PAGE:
My boat had a beautiful stove when I bought her but the stove pipe on deck was never installed. It came with a section of solid stainless pipe, but due to the taper on the exterior 'male' piece of the Charlie Noble, that pipe will only push down about 1/8 inch onto Charlie. I've managed to get a section of cheap 'snap together' stainless pipe on, but it never seems very secure (I did add braces). I've not been able to find a section of pipe with a taper shaped in, so I'm looking for solutions. My 'Charlie' was probably cast by a local foundary but looks VERY similar to the one on marinestove.com. How are you SUPPOSED to attach pipe to the Charlie?
Also, what's a good way to attach braces to the exterior pipe?
For clarification, it's my understanding that the cast trough style deck fitting is called the "water deck iron" and that the sheet metal rain cap attached to it on the exterior pipe taper is the "Chuck Noble". We kind of go by the lubberly smokehead name around here as I never knew why it was called the C.N. till just last year. Supposedly an extremely detail oriented ship captain named C.N. loved to see his fitting gleam oxide free in the crisp clean morning air as he strolled on deck to take in the morning. So in honor of that capt., the fellow who did the actual polishing thought it best to name the fitting after is capt. I think that polisher crew member thought C.N. was a bit of a fussbudget but I'm sure hoping I have a fitting named after me!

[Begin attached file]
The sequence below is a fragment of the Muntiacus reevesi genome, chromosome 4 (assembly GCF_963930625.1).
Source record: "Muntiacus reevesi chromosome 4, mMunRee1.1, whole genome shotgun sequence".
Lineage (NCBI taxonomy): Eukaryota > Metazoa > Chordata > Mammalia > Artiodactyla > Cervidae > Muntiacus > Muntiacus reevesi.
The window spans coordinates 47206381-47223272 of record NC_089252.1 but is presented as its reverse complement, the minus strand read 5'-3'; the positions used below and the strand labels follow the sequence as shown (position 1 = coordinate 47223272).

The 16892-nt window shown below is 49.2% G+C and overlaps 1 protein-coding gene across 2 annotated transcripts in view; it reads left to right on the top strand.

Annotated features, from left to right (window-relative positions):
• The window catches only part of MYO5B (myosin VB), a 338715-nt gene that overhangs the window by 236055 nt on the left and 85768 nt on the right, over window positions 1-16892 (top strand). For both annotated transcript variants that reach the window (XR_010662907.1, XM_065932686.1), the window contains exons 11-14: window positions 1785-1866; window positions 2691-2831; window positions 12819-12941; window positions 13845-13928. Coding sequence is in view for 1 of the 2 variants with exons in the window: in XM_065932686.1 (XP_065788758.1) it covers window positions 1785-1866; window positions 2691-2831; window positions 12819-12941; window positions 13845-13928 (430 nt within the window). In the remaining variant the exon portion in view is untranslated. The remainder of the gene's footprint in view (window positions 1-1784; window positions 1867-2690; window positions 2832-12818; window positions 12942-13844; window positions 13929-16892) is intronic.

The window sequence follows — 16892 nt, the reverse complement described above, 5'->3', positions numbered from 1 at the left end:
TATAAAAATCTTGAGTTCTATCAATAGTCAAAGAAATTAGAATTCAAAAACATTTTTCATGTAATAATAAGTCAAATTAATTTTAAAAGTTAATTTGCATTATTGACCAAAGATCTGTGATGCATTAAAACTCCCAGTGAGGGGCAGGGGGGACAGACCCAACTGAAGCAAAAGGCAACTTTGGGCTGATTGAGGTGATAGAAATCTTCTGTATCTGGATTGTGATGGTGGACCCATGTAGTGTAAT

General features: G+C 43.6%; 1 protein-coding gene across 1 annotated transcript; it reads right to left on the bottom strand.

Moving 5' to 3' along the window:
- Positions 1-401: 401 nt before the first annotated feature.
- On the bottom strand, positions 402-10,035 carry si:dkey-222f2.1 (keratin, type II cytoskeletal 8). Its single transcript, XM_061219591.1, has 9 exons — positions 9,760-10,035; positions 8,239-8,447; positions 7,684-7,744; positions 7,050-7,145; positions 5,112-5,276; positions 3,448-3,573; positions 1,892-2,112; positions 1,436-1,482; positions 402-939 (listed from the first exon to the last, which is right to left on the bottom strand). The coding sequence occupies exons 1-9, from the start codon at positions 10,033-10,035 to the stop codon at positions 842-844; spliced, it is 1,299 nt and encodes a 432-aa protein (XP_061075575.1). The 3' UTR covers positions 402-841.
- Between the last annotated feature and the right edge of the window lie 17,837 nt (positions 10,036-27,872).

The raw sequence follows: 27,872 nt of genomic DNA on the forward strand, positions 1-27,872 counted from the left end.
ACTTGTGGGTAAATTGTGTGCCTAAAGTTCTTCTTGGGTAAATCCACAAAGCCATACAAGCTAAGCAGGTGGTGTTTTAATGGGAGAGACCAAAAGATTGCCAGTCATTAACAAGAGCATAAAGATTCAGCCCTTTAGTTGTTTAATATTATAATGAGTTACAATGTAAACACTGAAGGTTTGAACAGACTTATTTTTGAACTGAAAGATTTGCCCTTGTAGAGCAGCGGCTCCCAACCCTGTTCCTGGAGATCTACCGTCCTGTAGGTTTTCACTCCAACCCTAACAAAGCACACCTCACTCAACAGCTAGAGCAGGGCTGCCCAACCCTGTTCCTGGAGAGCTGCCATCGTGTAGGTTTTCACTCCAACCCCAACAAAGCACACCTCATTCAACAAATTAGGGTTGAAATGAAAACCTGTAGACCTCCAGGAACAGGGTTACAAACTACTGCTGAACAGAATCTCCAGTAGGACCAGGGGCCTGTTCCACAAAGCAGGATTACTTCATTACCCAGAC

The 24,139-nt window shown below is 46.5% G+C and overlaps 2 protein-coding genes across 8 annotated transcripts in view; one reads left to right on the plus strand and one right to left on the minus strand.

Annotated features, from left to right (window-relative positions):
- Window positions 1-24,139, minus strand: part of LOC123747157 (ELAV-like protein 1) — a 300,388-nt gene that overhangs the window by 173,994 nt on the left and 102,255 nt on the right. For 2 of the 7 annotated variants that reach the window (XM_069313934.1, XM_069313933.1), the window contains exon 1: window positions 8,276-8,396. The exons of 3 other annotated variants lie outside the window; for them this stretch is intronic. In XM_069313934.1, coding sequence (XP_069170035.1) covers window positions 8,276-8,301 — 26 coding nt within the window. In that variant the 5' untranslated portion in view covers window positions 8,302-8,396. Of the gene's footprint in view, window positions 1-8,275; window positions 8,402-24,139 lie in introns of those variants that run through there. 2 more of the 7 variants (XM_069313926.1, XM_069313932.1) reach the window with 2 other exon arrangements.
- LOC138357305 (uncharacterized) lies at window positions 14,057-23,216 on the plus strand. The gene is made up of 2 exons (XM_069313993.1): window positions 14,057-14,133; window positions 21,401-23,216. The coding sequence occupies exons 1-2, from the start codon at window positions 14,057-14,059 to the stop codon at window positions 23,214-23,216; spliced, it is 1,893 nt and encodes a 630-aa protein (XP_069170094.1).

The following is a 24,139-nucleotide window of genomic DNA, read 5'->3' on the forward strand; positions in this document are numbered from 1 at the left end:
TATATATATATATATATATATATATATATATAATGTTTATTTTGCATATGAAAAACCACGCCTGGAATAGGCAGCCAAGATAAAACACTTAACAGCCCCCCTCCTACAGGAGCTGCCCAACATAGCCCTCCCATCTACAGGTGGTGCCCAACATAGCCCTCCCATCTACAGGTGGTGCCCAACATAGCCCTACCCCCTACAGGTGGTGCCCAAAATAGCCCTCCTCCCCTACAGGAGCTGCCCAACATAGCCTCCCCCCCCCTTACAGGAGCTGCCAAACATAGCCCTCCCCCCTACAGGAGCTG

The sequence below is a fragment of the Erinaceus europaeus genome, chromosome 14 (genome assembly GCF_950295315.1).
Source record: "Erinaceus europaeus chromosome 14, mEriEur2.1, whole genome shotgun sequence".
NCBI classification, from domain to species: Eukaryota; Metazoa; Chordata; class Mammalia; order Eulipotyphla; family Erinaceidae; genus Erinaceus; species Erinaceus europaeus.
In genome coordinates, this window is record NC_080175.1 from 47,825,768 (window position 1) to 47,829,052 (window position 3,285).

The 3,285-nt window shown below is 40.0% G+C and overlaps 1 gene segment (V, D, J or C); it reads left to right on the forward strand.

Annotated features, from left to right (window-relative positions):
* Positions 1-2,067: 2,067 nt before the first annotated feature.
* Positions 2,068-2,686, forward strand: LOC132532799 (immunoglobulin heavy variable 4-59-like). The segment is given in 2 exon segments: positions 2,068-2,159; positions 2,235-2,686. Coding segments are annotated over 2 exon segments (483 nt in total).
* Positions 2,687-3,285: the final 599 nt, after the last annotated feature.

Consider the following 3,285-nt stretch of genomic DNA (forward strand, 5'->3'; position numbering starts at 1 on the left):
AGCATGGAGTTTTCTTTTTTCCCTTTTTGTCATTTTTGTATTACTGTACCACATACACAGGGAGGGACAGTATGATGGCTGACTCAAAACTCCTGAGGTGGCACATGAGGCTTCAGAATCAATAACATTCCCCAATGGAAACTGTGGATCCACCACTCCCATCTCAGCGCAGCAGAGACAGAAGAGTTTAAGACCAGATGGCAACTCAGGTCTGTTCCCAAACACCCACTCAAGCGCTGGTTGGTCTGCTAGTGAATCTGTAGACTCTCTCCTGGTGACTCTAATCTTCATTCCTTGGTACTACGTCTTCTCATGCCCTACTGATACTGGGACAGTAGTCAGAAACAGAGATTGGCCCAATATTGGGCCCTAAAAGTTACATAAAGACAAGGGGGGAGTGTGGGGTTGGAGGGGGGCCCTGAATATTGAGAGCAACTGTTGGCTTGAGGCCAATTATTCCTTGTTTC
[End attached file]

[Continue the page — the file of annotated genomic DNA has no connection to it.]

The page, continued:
Best way to accomplish what you want to do is to measure the OD of the pipe taper down in the trough roughly 1/2" up from the bottom of the trough. If you make or have made a pipe/smokehead that has that dimension as its ID, then as you slide it down over the tapered portion of the deck iron, it will snug-up just shy of bottoming out in the trough. Right? Trying to match the taper would be a bugger and is not worth doing. The cheap snap seamed pipe will always give up doing its job as you force it down over the taper to make a nice tight jamb fit. Stay with a true lapped Pittsburgh type seam or what some call hammerlocked. It likes to be abused unlike the snap style seaming.
Most folks just attach the smokehead to the deck iron and perhaps use two screws to secure the joint. Some want more height and add a pipe before the head. If you have a good jamb fit you should not need any guys at anchor to maintain an upright pipe. Stow the whole thing when you are moving and bung the iron? One thing which we did was to standardize to 4" OD on both the interior & exterior portions of the iron so true 4" heads & pipe could be used. Some older nominal sized irons will drive you crazy and force you to make custom parts to fit. Was that the intention of the makers? To make you come to them for a smokehead? Maybe?
Hope this helps, Andrew / NSW
Thanks for the response and the clarrification. My 'water deck iron' is located only 6" ahead of my dodger so I need a section of pipe to extend it clear of the dodger. Also, my stove is a diesel and can be used underway, so I like having the bracing, though in a storm it would definitely come down as you suggest. Right now I have a couple of brackets attached with hose clamps to which I can attach bars angled down to the deck. It's also located that guests tend to try and use it as a handhold despite warnings...
My 'water deck iron' is about 4 1/2" about 1/2" up from the base, so it sounds like I'd need a custom piece of pipe with a 'hammerlock' seam. Problem is then my 'smokehead'(?) won't fit, since it's sized for 4" pipe. How could I get from one to the other?